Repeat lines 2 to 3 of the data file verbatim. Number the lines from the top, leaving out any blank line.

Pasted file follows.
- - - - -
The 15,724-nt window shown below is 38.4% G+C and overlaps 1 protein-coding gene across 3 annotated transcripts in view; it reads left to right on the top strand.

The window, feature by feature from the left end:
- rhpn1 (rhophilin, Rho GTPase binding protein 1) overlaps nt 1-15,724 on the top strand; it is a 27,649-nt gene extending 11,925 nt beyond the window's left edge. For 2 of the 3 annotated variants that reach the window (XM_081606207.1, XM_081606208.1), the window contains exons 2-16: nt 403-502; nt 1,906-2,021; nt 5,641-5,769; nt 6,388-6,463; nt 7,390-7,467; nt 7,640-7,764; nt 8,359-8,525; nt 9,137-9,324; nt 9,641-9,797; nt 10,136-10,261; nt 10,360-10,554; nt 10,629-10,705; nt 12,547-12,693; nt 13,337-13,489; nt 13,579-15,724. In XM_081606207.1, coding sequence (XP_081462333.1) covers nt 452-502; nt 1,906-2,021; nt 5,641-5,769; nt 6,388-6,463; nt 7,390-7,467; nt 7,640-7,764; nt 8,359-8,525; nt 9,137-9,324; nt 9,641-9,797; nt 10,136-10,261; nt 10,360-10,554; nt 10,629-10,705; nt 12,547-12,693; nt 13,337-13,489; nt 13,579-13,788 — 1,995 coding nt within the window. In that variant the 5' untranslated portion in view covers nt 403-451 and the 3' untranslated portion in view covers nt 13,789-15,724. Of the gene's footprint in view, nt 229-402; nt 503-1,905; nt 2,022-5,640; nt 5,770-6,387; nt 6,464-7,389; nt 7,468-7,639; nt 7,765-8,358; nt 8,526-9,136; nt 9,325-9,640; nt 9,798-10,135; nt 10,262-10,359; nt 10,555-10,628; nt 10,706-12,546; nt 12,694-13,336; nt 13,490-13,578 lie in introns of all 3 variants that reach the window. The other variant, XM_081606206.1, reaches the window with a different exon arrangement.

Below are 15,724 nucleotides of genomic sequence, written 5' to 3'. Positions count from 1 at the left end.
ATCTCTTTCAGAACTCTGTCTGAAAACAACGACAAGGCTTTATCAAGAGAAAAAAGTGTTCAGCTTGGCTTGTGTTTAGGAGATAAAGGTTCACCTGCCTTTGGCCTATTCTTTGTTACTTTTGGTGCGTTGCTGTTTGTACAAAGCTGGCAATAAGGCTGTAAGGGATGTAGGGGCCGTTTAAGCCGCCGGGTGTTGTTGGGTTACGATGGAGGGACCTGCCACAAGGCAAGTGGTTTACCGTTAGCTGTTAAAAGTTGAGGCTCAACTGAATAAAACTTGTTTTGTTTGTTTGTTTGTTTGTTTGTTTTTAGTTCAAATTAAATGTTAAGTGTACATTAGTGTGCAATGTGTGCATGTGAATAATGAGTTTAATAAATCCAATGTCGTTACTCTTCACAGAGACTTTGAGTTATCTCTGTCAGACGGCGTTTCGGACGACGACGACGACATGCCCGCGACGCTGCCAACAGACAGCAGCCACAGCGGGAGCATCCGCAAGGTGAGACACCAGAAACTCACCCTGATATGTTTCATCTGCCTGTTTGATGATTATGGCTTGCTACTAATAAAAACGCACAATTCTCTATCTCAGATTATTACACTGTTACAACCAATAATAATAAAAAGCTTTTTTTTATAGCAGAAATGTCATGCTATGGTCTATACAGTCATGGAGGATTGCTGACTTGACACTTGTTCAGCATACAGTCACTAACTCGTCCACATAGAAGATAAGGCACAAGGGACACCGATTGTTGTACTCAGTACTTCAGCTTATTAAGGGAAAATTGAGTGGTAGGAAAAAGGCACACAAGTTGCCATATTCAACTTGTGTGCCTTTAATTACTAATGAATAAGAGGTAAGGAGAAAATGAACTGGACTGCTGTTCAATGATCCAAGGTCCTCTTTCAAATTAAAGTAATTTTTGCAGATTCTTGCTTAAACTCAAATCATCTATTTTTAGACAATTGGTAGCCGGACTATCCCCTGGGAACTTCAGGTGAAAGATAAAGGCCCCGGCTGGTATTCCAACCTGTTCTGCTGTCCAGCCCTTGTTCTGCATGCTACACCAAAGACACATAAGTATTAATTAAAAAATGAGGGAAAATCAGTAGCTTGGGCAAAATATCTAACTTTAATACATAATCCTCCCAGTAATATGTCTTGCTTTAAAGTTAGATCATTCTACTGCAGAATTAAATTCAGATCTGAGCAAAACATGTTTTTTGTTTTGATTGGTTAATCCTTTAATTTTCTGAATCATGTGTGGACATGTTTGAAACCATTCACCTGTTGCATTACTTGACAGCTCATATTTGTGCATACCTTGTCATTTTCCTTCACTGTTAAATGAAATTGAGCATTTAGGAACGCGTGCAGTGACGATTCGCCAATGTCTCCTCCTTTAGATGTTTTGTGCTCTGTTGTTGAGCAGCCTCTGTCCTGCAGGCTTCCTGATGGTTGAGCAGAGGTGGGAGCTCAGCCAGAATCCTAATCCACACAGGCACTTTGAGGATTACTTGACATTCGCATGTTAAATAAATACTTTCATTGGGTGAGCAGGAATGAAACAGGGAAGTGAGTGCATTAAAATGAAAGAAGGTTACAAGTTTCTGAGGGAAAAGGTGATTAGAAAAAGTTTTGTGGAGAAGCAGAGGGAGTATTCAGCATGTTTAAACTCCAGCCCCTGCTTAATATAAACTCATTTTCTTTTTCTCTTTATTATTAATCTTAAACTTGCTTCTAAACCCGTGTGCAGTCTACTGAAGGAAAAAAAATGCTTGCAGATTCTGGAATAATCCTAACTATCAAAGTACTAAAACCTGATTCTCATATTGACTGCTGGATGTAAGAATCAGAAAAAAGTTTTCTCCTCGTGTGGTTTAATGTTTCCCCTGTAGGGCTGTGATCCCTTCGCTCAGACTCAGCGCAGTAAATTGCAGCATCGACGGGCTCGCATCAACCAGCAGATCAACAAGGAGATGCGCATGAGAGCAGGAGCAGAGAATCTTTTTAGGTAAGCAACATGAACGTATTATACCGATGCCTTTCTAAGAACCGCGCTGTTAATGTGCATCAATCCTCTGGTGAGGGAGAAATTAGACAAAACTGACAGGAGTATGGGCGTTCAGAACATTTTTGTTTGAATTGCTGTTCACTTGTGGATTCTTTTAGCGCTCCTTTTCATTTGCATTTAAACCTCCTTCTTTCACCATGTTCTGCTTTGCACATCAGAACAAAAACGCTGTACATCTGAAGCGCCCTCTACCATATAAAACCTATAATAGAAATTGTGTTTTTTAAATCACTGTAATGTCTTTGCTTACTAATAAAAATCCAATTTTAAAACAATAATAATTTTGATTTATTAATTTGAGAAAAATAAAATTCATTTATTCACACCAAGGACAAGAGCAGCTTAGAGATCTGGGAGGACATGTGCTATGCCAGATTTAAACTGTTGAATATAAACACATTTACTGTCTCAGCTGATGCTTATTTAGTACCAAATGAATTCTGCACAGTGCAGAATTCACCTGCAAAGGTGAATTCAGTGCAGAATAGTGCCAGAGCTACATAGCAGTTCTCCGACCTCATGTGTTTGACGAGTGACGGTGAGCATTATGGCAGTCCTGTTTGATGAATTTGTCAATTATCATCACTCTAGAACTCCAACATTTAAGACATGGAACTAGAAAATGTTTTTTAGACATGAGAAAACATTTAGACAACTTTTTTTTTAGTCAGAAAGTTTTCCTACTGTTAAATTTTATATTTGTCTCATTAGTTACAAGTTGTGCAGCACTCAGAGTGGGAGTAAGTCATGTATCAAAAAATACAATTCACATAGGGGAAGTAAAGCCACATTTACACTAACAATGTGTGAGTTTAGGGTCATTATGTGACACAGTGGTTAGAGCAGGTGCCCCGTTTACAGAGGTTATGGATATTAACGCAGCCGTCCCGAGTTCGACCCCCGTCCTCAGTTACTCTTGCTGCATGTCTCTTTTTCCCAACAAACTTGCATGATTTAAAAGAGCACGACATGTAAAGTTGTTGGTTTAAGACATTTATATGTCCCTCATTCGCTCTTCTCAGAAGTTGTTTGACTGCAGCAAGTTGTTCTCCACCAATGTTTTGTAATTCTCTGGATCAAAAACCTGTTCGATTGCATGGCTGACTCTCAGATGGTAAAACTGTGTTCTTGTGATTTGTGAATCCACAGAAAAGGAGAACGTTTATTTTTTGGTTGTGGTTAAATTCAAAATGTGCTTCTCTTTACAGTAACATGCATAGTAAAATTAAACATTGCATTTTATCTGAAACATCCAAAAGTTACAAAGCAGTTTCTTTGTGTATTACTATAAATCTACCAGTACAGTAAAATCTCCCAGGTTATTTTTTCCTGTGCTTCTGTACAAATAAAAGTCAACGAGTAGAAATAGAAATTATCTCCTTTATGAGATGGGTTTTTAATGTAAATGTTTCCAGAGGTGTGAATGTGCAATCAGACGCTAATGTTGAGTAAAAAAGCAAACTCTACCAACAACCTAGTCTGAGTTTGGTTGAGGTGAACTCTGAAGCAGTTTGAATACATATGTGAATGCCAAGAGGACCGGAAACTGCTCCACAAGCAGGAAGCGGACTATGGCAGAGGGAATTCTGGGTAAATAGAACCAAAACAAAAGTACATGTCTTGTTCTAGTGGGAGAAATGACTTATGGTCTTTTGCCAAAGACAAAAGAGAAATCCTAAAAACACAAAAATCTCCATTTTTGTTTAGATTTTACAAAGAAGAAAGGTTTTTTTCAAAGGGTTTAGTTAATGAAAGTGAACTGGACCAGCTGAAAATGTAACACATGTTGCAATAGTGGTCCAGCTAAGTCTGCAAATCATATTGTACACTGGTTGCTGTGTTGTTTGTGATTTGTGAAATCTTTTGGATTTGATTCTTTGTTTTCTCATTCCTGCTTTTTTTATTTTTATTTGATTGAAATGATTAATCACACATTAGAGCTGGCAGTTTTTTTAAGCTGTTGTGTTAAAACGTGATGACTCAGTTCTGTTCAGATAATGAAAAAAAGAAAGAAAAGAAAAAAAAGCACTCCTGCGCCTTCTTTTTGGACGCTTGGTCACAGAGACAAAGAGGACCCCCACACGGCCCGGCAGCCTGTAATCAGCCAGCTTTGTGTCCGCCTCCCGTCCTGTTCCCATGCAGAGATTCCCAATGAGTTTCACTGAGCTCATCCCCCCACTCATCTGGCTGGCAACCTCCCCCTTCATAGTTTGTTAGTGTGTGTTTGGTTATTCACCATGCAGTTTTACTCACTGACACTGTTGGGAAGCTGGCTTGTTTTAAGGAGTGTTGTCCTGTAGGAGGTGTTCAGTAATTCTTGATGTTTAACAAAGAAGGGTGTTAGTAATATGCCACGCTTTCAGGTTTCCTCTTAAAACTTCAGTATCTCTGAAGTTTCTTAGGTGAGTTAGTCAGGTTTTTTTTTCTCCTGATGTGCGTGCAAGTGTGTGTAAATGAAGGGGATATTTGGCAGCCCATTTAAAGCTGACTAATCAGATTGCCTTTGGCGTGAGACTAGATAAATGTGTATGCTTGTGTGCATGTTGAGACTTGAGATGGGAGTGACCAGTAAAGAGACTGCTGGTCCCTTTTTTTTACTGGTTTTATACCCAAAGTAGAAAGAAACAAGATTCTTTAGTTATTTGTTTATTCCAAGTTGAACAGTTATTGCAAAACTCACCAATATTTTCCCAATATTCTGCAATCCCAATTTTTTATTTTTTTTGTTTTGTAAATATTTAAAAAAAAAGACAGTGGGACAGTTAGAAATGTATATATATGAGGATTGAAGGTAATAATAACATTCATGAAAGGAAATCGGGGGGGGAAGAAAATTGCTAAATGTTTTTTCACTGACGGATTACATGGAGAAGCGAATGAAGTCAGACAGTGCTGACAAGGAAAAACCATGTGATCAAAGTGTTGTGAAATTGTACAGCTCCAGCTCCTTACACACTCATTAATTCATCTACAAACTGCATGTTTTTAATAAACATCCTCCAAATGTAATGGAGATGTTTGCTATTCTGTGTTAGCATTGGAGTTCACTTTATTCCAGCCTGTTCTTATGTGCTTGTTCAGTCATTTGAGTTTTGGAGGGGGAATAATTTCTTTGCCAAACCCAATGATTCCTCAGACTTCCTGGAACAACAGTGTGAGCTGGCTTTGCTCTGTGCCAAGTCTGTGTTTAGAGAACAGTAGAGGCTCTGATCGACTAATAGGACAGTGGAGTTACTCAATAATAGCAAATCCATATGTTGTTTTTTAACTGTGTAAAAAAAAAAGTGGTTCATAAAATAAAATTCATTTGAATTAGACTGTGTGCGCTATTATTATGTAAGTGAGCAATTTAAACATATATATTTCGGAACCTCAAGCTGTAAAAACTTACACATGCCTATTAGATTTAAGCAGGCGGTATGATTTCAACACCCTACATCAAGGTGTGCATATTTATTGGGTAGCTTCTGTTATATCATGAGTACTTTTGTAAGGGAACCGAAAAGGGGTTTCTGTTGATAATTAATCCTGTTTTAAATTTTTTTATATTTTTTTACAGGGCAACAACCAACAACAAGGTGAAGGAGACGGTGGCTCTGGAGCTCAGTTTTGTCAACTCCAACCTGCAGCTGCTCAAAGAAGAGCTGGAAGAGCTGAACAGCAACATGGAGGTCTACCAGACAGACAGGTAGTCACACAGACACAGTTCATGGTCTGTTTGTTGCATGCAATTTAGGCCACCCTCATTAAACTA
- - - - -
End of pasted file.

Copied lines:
The window, feature by feature from the left end:
- rhpn1 (rhophilin, Rho GTPase binding protein 1) overlaps nt 1-15,724 on the top strand; it is a 27,649-nt gene extending 11,925 nt beyond the window's left edge. For 2 of the 3 annotated variants that reach the window (XM_081606207.1, XM_081606208.1), the window contains exons 2-16: nt 403-502; nt 1,906-2,021; nt 5,641-5,769; nt 6,388-6,463; nt 7,390-7,467; nt 7,640-7,764; nt 8,359-8,525; nt 9,137-9,324; nt 9,641-9,797; nt 10,136-10,261; nt 10,360-10,554; nt 10,629-10,705; nt 12,547-12,693; nt 13,337-13,489; nt 13,579-15,724. In XM_081606207.1, coding sequence (XP_081462333.1) covers nt 452-502; nt 1,906-2,021; nt 5,641-5,769; nt 6,388-6,463; nt 7,390-7,467; nt 7,640-7,764; nt 8,359-8,525; nt 9,137-9,324; nt 9,641-9,797; nt 10,136-10,261; nt 10,360-10,554; nt 10,629-10,705; nt 12,547-12,693; nt 13,337-13,489; nt 13,579-13,788 — 1,995 coding nt within the window. In that variant the 5' untranslated portion in view covers nt 403-451 and the 3' untranslated portion in view covers nt 13,789-15,724. Of the gene's footprint in view, nt 229-402; nt 503-1,905; nt 2,022-5,640; nt 5,770-6,387; nt 6,464-7,389; nt 7,468-7,639; nt 7,765-8,358; nt 8,526-9,136; nt 9,325-9,640; nt 9,798-10,135; nt 10,262-10,359; nt 10,555-10,628; nt 10,706-12,546; nt 12,694-13,336; nt 13,490-13,578 lie in introns of all 3 variants that reach the window. The other variant, XM_081606206.1, reaches the window with a different exon arrangement.